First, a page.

It’s super difficult to be spontaneous as a wheelchair user. I often travel on trains to see friends and/or go to work. However, trains are not at all automatically accessible for wheelchair users. To board a train, we need train station staff to be available with a manual ramp so that we can get on a train. Obviously, stations are very busy, so they ask or AT LEAST 24hours notice before you intend to travel. This involves phoning up to book assistance. What if I just wake up one morning and decide I fancy a train trip to London? Well, most staff are very helpful and will try to help. It’s usually OK boarding the train because I can ask a member of myself. However, alighting is a different story. If the station I want to depart from has not notified my destination station, I have to ask poor, unsuspecting fellow passengers to flag down a staff member for me. There have been times where I’ve been left on the train and had to go to the next stop, cross the platform and head back in the opposite direction to where I originally wanted to get to. Or staff do know that I’m alighting but take AGES (at least 10 mins) to get to me with a ramp. Most stations are very good but (name & shame alert) cough London Euston cough have never arrived on time. Oh, I tell a lie. They’re there ready and waiting with a ramp if I happen to have upgraded to First Class. Funny that.


Then there’s access to places… I’ve had some really fun experiences (as I’m sure you can imagine, and I hope you can detect my sarcasm there). Firstly, I will say that wheelchair access to public places is improving (probably because there’s now a law saying that buildings HAVE to be wheelchair accessible (unless it’s a listed building).


One of my main irritations is that yes, places might be accessible, but it takes me half an hour extra to get to my destination because I have to go round some long way because I can’t get up the steps. Or “yes, we have a disabled access room” (**Warning** I’m going to name & shame again here). Then I get into the hotel room fine, but go into the bathroom to find that the shower is over the bath. I (and many other wheelchair users I would guess) cannot use a shower over a bath. *Cough* Premier Inn *Cough*.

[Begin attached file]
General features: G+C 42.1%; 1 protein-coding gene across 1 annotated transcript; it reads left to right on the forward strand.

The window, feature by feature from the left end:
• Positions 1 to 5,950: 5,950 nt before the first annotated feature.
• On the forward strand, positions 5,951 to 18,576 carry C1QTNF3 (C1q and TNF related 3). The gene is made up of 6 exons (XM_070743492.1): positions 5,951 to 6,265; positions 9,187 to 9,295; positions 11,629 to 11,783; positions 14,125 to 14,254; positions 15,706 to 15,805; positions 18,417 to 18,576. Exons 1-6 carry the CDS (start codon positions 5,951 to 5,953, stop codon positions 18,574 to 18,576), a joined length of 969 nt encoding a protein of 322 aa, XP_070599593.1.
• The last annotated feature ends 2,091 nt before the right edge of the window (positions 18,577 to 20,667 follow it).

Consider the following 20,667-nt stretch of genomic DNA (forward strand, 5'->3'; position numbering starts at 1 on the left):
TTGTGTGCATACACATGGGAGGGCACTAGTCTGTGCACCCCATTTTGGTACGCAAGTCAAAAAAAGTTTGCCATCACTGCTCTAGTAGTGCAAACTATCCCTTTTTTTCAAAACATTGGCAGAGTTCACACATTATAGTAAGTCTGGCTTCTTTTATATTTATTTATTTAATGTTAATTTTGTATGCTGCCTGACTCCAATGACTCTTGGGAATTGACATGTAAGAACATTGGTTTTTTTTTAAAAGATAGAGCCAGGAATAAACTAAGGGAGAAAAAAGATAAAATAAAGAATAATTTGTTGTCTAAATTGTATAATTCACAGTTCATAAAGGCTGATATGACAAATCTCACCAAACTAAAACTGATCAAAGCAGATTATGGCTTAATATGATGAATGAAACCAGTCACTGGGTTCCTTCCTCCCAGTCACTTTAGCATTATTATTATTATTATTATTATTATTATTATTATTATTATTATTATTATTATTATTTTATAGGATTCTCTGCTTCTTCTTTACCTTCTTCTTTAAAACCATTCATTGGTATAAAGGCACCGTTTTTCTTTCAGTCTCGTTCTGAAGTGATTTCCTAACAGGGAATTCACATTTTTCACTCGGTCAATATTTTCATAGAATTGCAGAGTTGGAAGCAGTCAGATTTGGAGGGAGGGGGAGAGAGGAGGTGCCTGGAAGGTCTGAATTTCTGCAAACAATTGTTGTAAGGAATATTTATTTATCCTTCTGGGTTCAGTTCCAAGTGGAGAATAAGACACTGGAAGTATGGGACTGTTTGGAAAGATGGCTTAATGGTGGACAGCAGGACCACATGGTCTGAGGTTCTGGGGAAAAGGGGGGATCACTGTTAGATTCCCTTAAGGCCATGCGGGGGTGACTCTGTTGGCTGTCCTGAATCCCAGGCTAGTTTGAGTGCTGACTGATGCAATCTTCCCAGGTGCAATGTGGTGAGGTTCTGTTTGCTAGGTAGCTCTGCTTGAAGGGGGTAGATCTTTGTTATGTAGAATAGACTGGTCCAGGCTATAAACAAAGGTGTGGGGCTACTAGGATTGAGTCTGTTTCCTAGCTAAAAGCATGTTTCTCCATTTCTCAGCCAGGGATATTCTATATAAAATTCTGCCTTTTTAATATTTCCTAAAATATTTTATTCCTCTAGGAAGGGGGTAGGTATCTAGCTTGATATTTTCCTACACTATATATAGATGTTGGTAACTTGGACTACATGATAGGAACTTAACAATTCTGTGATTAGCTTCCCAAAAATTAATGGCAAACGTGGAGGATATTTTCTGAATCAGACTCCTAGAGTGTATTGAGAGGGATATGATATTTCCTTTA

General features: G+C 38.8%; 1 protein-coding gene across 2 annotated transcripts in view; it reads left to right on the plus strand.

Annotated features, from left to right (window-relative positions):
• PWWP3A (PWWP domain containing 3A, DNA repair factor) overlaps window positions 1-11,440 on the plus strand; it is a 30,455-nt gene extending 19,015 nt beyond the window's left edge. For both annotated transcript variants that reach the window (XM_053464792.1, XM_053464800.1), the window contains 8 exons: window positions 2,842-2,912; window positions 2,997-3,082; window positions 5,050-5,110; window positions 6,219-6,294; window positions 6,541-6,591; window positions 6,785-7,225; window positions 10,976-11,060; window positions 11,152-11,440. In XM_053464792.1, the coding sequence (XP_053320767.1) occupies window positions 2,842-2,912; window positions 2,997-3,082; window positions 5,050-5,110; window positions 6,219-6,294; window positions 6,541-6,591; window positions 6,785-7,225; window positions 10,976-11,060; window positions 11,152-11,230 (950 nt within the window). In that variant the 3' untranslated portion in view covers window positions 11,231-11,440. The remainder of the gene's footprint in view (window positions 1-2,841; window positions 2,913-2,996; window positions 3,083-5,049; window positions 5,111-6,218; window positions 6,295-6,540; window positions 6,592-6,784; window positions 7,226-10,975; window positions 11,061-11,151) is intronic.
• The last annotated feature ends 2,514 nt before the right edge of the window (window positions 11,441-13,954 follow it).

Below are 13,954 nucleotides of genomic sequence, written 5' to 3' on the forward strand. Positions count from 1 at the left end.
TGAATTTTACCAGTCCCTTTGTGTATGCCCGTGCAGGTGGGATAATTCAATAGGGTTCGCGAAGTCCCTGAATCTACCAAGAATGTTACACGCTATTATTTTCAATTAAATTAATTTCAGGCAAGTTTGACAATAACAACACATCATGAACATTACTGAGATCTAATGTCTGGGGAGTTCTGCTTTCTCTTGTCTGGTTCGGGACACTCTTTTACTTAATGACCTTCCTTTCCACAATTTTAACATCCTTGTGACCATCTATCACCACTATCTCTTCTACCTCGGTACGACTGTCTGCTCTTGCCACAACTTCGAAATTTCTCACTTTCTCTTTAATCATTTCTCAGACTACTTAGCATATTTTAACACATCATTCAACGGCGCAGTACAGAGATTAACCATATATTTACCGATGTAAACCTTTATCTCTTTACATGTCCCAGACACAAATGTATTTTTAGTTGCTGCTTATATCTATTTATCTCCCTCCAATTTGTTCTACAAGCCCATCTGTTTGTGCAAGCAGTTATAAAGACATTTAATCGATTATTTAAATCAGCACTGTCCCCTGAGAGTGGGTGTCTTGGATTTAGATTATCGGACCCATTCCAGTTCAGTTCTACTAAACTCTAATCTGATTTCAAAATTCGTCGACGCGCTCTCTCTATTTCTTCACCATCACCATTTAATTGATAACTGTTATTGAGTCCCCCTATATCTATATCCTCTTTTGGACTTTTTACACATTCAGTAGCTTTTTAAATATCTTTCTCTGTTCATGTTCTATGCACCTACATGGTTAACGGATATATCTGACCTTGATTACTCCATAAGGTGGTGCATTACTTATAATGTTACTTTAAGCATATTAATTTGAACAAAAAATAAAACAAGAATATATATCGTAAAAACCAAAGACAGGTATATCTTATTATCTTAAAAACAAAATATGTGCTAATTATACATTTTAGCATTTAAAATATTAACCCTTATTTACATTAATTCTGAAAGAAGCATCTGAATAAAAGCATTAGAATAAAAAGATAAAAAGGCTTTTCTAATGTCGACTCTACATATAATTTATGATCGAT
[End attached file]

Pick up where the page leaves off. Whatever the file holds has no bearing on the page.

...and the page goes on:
I’m sorry, I guess this has turned into a bit of a moan (which is not what I wanted this blog to be about). However, I did want it to raise awareness so I hope a few of you have learned something about the everyday life of a wheelchair user. Those little things that a lot of you may take for granted are not so easy with those of us for wheels; or those of us who can only use one hand… Have you tried tying shoelaces one-handed? (I haven’t mastered that yet) Or cutting veg? Doing up buttons or zips? (Those are things I can manage now…)

**I challenge you to give some of those things a go only using one hand** (Do let me know how you get on)

Finally, I’ll just talk about the inappropriate, really personal and (some may say) rude questions people as those of us with disabilities. Most of them are about intimate relationships. Why do you need to know? Would you ask your able-bodied peers the same sort of questions? (No? Didn’t think so). I’ll let you think of the questions and decide on answers for yourselves.

I’ll post links to a couple of articles relating to disability and relationships, which I’ve read lately that you may find interesting. One man asked:

“Will you have to bring your wheelchair on our date?” What?!

My response would be:

“No, because there won’t be a date after that stupid question of yours”.

Seriously, some people amaze me (Usually in a good way, but in this case I’m amazed in a bad way).

Right, I’ll go because I’ve rambled enough. I’ll leave you with the overriding message of this blog, which is: having a disability sucks at times, but it’s not all bad. We just go about giving life our best, just the same as our able-bodied peers. We just may take a bit longer to do things than they do. (But you’ve heard the story of the Tortoise and the Hare, right?) 🙂